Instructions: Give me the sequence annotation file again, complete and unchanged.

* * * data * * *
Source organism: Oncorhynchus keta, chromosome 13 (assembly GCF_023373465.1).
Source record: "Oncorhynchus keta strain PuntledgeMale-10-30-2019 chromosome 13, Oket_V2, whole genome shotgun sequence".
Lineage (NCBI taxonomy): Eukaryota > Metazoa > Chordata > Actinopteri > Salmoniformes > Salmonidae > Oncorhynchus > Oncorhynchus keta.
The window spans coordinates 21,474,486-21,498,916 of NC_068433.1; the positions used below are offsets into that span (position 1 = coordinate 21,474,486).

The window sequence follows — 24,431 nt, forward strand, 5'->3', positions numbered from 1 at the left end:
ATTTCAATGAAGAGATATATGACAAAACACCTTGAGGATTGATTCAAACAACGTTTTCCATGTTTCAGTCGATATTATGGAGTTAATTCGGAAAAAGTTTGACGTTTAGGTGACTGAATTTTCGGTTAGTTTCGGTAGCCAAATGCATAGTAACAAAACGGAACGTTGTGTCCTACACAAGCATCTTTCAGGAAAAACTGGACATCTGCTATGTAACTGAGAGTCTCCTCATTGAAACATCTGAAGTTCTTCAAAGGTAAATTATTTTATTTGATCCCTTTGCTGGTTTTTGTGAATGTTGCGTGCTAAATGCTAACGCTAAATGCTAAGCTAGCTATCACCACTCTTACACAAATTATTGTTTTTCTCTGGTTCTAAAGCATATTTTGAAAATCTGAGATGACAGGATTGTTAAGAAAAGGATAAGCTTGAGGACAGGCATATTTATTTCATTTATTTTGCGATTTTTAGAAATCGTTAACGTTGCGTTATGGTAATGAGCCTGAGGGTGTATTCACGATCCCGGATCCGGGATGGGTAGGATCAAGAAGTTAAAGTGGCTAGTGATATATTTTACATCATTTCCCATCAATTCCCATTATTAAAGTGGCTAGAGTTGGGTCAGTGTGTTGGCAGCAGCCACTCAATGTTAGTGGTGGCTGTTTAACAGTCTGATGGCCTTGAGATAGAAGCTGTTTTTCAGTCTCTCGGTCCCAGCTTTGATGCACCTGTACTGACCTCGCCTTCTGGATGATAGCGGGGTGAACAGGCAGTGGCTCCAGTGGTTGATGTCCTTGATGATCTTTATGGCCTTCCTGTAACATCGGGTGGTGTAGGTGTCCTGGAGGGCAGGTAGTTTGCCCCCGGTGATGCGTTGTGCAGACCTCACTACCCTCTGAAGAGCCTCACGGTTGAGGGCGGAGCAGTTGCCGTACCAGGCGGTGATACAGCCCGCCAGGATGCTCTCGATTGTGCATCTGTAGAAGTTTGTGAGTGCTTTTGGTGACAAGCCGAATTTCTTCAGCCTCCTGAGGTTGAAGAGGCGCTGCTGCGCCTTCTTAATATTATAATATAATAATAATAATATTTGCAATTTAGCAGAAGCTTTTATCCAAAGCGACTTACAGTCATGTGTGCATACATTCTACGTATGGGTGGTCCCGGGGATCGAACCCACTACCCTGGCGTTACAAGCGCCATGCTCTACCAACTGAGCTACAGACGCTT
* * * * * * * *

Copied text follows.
Source organism: Oncorhynchus keta, chromosome 13 (assembly GCF_023373465.1).
Source record: "Oncorhynchus keta strain PuntledgeMale-10-30-2019 chromosome 13, Oket_V2, whole genome shotgun sequence".
Lineage (NCBI taxonomy): Eukaryota > Metazoa > Chordata > Actinopteri > Salmoniformes > Salmonidae > Oncorhynchus > Oncorhynchus keta.
The window spans coordinates 21,474,486-21,498,916 of NC_068433.1; the positions used below are offsets into that span (position 1 = coordinate 21,474,486).

The window sequence follows — 24,431 nt, forward strand, 5'->3', positions numbered from 1 at the left end:
ATTTCAATGAAGAGATATATGACAAAACACCTTGAGGATTGATTCAAACAACGTTTTCCATGTTTCAGTCGATATTATGGAGTTAATTCGGAAAAAGTTTGACGTTTAGGTGACTGAATTTTCGGTTAGTTTCGGTAGCCAAATGCATAGTAACAAAACGGAACGTTGTGTCCTACACAAGCATCTTTCAGGAAAAACTGGACATCTGCTATGTAACTGAGAGTCTCCTCATTGAAACATCTGAAGTTCTTCAAAGGTAAATTATTTTATTTGATCCCTTTGCTGGTTTTTGTGAATGTTGCGTGCTAAATGCTAACGCTAAATGCTAAGCTAGCTATCACCACTCTTACACAAATTATTGTTTTTCTCTGGTTCTAAAGCATATTTTGAAAATCTGAGATGACAGGATTGTTAAGAAAAGGATAAGCTTGAGGACAGGCATATTTATTTCATTTATTTTGCGATTTTTAGAAATCGTTAACGTTGCGTTATGGTAATGAGCCTGAGGGTGTATTCACGATCCCGGATCCGGGATGGGTAGGATCAAGAAGTTAAAGTGGCTAGTGATATATTTTACATCATTTCCCATCAATTCCCATTATTAAAGTGGCTAGAGTTGGGTCAGTGTGTTGGCAGCAGCCACTCAATGTTAGTGGTGGCTGTTTAACAGTCTGATGGCCTTGAGATAGAAGCTGTTTTTCAGTCTCTCGGTCCCAGCTTTGATGCACCTGTACTGACCTCGCCTTCTGGATGATAGCGGGGTGAACAGGCAGTGGCTCCAGTGGTTGATGTCCTTGATGATCTTTATGGCCTTCCTGTAACATCGGGTGGTGTAGGTGTCCTGGAGGGCAGGTAGTTTGCCCCCGGTGATGCGTTGTGCAGACCTCACTACCCTCTGAAGAGCCTCACGGTTGAGGGCGGAGCAGTTGCCGTACCAGGCGGTGATACAGCCCGCCAGGATGCTCTCGATTGTGCATCTGTAGAAGTTTGTGAGTGCTTTTGGTGACAAGCCGAATTTCTTCAGCCTCCTGAGGTTGAAGAGGCGCTGCTGCGCCTTCTTAATATTATAATATAATAATAATAATATTTGCAATTTAGCAGAAGCTTTTATCCAAAGCGACTTACAGTCATGTGTGCATACATTCTACGTATGGGTGGTCCCGGGGATCGAACCCACTACCCTGGCGTTACAAGCGCCATGCTCTACCAACTGAGCTACAGACGCTT